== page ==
iterative development

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iterative development

A discipline for developing systems based on producing deliverables often. Each iteration, consisting of requirements, analysis & design, implementation and testing, results in the release of an executable subset of the final product, which grows incrementally from iteration to iteration to become the final system. An example of iterative development is the Spiral Model introduced in 1988 by Professor Barry Boehme at the University of Southern California. See agile software development.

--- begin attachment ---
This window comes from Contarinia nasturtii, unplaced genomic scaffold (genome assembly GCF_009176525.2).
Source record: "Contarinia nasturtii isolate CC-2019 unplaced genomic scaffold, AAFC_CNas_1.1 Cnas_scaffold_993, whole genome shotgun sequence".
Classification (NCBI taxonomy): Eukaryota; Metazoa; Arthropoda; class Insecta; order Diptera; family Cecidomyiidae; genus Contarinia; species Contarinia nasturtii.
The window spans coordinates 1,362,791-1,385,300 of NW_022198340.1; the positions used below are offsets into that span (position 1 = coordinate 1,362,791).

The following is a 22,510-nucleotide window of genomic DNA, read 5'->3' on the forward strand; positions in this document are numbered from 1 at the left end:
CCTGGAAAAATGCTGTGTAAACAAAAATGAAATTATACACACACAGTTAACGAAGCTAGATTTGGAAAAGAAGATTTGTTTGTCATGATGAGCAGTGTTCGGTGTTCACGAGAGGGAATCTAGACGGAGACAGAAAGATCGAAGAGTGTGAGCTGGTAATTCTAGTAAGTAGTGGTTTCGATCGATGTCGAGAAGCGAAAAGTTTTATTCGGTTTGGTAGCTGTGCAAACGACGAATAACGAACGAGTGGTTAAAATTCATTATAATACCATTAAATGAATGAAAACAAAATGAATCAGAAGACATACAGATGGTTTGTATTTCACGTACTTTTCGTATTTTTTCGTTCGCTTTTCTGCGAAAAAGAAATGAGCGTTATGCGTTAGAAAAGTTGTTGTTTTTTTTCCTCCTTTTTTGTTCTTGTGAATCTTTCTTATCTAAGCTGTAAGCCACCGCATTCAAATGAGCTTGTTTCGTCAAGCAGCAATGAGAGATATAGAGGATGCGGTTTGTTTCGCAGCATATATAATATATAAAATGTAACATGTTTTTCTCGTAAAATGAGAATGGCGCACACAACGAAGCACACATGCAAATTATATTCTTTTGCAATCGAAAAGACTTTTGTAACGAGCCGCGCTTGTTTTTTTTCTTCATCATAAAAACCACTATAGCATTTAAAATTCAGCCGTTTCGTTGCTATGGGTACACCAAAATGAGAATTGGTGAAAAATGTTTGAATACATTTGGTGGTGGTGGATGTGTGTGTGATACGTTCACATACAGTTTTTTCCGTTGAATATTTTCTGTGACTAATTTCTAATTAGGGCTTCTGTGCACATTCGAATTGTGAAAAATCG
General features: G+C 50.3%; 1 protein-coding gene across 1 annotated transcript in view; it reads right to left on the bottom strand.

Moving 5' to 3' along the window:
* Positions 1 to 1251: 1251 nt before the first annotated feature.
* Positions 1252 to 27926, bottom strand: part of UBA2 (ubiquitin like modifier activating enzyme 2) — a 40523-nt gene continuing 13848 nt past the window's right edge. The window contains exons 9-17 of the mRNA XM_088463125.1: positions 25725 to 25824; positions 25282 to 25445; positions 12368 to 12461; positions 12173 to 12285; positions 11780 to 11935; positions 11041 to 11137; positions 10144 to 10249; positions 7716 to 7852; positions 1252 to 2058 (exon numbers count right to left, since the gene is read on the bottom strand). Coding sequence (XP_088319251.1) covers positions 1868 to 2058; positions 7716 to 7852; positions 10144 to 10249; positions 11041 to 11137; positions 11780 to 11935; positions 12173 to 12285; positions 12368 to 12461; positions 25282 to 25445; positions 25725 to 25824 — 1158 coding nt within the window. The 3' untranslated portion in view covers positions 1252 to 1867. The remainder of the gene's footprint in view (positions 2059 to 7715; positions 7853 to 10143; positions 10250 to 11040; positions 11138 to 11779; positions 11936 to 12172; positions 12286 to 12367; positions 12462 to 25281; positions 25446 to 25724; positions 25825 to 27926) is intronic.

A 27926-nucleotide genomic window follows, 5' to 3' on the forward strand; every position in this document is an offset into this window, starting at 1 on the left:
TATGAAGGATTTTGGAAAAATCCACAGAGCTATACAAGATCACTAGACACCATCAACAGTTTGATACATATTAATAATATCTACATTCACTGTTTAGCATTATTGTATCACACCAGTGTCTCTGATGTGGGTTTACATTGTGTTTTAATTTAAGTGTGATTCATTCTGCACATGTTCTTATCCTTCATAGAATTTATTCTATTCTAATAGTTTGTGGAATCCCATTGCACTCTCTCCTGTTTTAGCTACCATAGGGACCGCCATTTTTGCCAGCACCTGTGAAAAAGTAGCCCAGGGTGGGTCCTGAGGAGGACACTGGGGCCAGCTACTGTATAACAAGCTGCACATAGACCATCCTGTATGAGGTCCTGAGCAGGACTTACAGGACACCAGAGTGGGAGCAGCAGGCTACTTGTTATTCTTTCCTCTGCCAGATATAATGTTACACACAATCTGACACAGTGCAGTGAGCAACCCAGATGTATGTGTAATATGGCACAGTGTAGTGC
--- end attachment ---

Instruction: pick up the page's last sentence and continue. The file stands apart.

References in periodicals archive ?
He describes key themes in software measurements, moving projects into the metrics way, iterative and incremental development, treating requirements as the drivers of software development, performing analysis and design as a way of deciding and measuring, performing implementation, hunting for means of testing and assessment, and taking lessons learned in the initial stages to use the metric way consistently and effectively.
further enhance AIT's iterative and incremental development process.
Agile software development is a group of software development methodologies based on iterative and incremental development, where requirements and solutions evolve through collaboration between self-organizing, cross-functional teams.